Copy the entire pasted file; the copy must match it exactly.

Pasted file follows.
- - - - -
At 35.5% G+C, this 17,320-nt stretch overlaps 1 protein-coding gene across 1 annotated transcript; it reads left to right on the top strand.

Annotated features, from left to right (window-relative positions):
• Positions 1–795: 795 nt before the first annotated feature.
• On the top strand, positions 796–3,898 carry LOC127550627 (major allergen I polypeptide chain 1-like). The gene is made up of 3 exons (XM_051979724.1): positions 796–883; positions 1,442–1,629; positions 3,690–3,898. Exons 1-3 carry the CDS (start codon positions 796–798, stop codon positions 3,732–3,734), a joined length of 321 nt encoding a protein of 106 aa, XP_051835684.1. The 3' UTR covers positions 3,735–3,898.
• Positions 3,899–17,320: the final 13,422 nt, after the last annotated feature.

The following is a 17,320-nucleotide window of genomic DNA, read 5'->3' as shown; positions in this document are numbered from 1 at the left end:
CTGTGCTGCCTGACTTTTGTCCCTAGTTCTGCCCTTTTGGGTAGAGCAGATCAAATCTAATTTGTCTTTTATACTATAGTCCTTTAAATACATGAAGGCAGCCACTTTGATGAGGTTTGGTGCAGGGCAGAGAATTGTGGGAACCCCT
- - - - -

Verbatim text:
At 35.5% G+C, this 17,320-nt stretch overlaps 1 protein-coding gene across 1 annotated transcript; it reads left to right on the top strand.

Annotated features, from left to right (window-relative positions):
• Positions 1–795: 795 nt before the first annotated feature.
• On the top strand, positions 796–3,898 carry LOC127550627 (major allergen I polypeptide chain 1-like). The gene is made up of 3 exons (XM_051979724.1): positions 796–883; positions 1,442–1,629; positions 3,690–3,898. Exons 1-3 carry the CDS (start codon positions 796–798, stop codon positions 3,732–3,734), a joined length of 321 nt encoding a protein of 106 aa, XP_051835684.1. The 3' UTR covers positions 3,735–3,898.
• Positions 3,899–17,320: the final 13,422 nt, after the last annotated feature.

The following is a 17,320-nucleotide window of genomic DNA, read 5'->3' as shown; positions in this document are numbered from 1 at the left end:
CTGTGCTGCCTGACTTTTGTCCCTAGTTCTGCCCTTTTGGGTAGAGCAGATCAAATCTAATTTGTCTTTTATACTATAGTCCTTTAAATACATGAAGGCAGCCACTTTGATGAGGTTTGGTGCAGGGCAGAGAATTGTGGGAACCCCT